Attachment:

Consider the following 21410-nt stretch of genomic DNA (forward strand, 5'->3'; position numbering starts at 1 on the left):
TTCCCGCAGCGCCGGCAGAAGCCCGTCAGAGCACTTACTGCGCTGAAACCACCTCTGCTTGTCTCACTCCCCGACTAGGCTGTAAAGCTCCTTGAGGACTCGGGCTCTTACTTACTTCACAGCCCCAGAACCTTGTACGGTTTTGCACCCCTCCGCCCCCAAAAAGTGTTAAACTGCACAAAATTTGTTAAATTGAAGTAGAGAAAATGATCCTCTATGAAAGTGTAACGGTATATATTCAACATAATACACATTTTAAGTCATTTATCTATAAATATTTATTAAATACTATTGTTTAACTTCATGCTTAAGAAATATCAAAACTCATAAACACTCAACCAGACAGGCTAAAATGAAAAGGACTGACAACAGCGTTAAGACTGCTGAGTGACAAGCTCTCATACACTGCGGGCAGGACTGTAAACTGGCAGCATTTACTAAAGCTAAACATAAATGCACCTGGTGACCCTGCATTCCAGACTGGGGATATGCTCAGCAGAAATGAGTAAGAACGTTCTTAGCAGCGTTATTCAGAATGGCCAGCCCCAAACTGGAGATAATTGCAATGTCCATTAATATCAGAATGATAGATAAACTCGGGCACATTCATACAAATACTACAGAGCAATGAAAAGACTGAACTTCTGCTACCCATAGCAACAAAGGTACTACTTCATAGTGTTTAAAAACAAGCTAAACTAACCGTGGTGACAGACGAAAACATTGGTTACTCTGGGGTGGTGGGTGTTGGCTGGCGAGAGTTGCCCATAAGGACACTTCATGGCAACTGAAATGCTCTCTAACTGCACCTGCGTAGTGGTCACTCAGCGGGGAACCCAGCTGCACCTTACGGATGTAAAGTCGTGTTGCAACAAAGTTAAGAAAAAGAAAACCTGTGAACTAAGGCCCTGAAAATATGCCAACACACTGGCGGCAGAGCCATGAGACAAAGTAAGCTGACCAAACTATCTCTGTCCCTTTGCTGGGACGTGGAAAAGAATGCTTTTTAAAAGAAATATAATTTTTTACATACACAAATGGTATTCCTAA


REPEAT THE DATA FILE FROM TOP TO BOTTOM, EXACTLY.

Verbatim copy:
Consider the following 21410-nt stretch of genomic DNA (forward strand, 5'->3'; position numbering starts at 1 on the left):
TTCCCGCAGCGCCGGCAGAAGCCCGTCAGAGCACTTACTGCGCTGAAACCACCTCTGCTTGTCTCACTCCCCGACTAGGCTGTAAAGCTCCTTGAGGACTCGGGCTCTTACTTACTTCACAGCCCCAGAACCTTGTACGGTTTTGCACCCCTCCGCCCCCAAAAAGTGTTAAACTGCACAAAATTTGTTAAATTGAAGTAGAGAAAATGATCCTCTATGAAAGTGTAACGGTATATATTCAACATAATACACATTTTAAGTCATTTATCTATAAATATTTATTAAATACTATTGTTTAACTTCATGCTTAAGAAATATCAAAACTCATAAACACTCAACCAGACAGGCTAAAATGAAAAGGACTGACAACAGCGTTAAGACTGCTGAGTGACAAGCTCTCATACACTGCGGGCAGGACTGTAAACTGGCAGCATTTACTAAAGCTAAACATAAATGCACCTGGTGACCCTGCATTCCAGACTGGGGATATGCTCAGCAGAAATGAGTAAGAACGTTCTTAGCAGCGTTATTCAGAATGGCCAGCCCCAAACTGGAGATAATTGCAATGTCCATTAATATCAGAATGATAGATAAACTCGGGCACATTCATACAAATACTACAGAGCAATGAAAAGACTGAACTTCTGCTACCCATAGCAACAAAGGTACTACTTCATAGTGTTTAAAAACAAGCTAAACTAACCGTGGTGACAGACGAAAACATTGGTTACTCTGGGGTGGTGGGTGTTGGCTGGCGAGAGTTGCCCATAAGGACACTTCATGGCAACTGAAATGCTCTCTAACTGCACCTGCGTAGTGGTCACTCAGCGGGGAACCCAGCTGCACCTTACGGATGTAAAGTCGTGTTGCAACAAAGTTAAGAAAAAGAAAACCTGTGAACTAAGGCCCTGAAAATATGCCAACACACTGGCGGCAGAGCCATGAGACAAAGTAAGCTGACCAAACTATCTCTGTCCCTTTGCTGGGACGTGGAAAAGAATGCTTTTTAAAAGAAATATAATTTTTTACATACACAAATGGTATTCCTAA